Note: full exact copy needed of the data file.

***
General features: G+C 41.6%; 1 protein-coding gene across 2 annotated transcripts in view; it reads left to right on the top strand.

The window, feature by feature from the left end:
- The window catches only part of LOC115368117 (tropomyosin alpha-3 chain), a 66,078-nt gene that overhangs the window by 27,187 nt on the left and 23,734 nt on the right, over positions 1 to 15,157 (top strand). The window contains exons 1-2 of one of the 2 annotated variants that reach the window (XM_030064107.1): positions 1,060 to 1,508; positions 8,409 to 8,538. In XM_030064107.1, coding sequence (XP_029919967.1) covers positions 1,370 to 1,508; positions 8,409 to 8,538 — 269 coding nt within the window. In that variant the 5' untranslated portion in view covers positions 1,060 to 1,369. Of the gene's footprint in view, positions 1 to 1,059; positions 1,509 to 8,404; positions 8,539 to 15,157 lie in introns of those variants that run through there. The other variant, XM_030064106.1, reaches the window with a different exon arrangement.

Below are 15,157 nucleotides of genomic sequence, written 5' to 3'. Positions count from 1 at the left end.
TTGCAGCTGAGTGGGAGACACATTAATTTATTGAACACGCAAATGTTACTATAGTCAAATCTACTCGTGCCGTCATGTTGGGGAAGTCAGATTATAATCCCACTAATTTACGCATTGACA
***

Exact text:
General features: G+C 41.6%; 1 protein-coding gene across 2 annotated transcripts in view; it reads left to right on the top strand.

The window, feature by feature from the left end:
- The window catches only part of LOC115368117 (tropomyosin alpha-3 chain), a 66,078-nt gene that overhangs the window by 27,187 nt on the left and 23,734 nt on the right, over positions 1 to 15,157 (top strand). The window contains exons 1-2 of one of the 2 annotated variants that reach the window (XM_030064107.1): positions 1,060 to 1,508; positions 8,409 to 8,538. In XM_030064107.1, coding sequence (XP_029919967.1) covers positions 1,370 to 1,508; positions 8,409 to 8,538 — 269 coding nt within the window. In that variant the 5' untranslated portion in view covers positions 1,060 to 1,369. Of the gene's footprint in view, positions 1 to 1,059; positions 1,509 to 8,404; positions 8,539 to 15,157 lie in introns of those variants that run through there. The other variant, XM_030064106.1, reaches the window with a different exon arrangement.

Below are 15,157 nucleotides of genomic sequence, written 5' to 3'. Positions count from 1 at the left end.
TTGCAGCTGAGTGGGAGACACATTAATTTATTGAACACGCAAATGTTACTATAGTCAAATCTACTCGTGCCGTCATGTTGGGGAAGTCAGATTATAATCCCACTAATTTACGCATTGACA